Transparency is a crucial notion for all actors involved in military operations, as well as to other stakeholders, like civil society, the public at large and communities affected by operational uses of force. As a study by Columbia University found:

Transparency is essential for securing the rule of law. It helps to deter harm, enable oversight, and is necessary to ensure meaningful accountability for abuse. Without transparency there cannot be informed public debate and democratic accountability. Fulfillment of transparency also sets a rights-promoting positive precedent for future administrations and other governments around the world. It serves governments’ own strategic interests and helps to ensure public confidence in government actions and policies.”

The rationale for transparency in military operations is intimately connected with the notion of accountability, both in a legal sense and with respect to the legitimacy of operations.

As Dorsey notes

[t]ransparency requires providing relevant, accessible, timely and accurate information. Accountability is the act of ensuring that relevant officials or institutions are answerable for actions and that there is recourse in situations where obligations are not met. It is imperative to note that transparency is often pre-requisite to, but does not always culminate in accountability.’

Under a human rights framework, transparency is crucial in understanding when violations of fundamental rights (e.g., the right to life) occur, and it is key to the notion of accountability for those violations. Under the framework of international humanitarian law, the issue is brought more sharply into focus through the lens of legitimacy. As Blank remarks:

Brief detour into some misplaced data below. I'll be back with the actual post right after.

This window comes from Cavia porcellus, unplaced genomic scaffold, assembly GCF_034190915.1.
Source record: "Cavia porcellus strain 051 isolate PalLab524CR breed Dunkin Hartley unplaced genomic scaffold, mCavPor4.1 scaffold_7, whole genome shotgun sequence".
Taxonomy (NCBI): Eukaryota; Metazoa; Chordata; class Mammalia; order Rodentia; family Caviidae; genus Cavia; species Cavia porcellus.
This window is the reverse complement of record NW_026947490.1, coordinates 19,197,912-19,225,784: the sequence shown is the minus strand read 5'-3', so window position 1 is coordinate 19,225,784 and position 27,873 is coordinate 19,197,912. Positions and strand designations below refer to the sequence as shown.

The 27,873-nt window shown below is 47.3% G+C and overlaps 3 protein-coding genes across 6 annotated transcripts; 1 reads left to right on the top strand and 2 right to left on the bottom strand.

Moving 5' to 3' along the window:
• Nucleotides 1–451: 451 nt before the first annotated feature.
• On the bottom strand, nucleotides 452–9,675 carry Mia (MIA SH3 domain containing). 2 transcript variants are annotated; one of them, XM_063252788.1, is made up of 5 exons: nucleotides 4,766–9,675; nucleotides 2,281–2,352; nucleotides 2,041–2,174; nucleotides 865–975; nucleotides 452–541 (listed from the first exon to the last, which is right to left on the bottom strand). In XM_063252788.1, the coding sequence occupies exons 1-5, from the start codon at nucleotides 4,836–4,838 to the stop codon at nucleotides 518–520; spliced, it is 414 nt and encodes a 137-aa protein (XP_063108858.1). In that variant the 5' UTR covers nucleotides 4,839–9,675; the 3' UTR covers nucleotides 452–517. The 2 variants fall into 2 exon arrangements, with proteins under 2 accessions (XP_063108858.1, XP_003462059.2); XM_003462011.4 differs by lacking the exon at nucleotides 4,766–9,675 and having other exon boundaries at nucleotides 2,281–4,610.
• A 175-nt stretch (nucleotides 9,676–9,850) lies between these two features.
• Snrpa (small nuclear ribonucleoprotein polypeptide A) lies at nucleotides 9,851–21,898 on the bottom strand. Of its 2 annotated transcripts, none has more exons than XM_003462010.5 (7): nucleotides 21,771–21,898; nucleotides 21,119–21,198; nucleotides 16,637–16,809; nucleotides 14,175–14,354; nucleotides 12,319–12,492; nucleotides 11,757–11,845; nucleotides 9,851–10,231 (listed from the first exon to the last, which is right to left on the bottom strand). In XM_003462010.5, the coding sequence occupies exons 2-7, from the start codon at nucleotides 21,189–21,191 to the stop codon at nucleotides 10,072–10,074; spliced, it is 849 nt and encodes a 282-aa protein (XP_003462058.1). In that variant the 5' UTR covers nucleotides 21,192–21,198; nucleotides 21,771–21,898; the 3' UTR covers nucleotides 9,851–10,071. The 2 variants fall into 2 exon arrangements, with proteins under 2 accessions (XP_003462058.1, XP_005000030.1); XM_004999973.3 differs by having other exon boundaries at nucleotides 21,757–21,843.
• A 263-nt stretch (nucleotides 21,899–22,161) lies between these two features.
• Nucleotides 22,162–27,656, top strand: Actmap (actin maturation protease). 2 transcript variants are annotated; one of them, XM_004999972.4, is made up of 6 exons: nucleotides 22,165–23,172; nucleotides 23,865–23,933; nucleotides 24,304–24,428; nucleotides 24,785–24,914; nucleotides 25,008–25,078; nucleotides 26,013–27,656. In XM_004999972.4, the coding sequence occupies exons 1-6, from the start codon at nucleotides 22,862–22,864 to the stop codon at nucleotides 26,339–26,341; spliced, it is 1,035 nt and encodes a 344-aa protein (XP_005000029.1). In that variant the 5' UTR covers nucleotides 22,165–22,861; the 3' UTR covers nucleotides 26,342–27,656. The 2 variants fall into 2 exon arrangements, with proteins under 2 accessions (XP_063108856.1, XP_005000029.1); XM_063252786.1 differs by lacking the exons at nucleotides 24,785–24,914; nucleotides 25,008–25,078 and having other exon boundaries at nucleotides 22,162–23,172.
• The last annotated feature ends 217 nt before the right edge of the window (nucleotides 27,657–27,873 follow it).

In recent years, legitimacy’s central issue has morphed from the justification for the use of force to the measure of international law compliance in the conduct of war.’

From an operational perspective, internal transparency and accountability are fundamental in understanding mission risk, operational security concerns and for drawing on lessons learned and for improvement in procedures going forward. As Dutch Minister of Defense Ollongren recently said about steps the armed forces are taking to be more open on deployment of weapons systems: “Increasing transparency […] is part of a future-proof defense organization.”

Discussion around these notions becomes increasingly relevant in the realm of the application of military AI and other integrations of autonomous technology on the battlefield as certain levels of human control cede to more algorithmic and machine-driven methods of waging war.

Start date and time
End date and time
Aula Zaal at the Academiegebouw in Utrecht

Register on or before May 23rd 2023 by sending an email to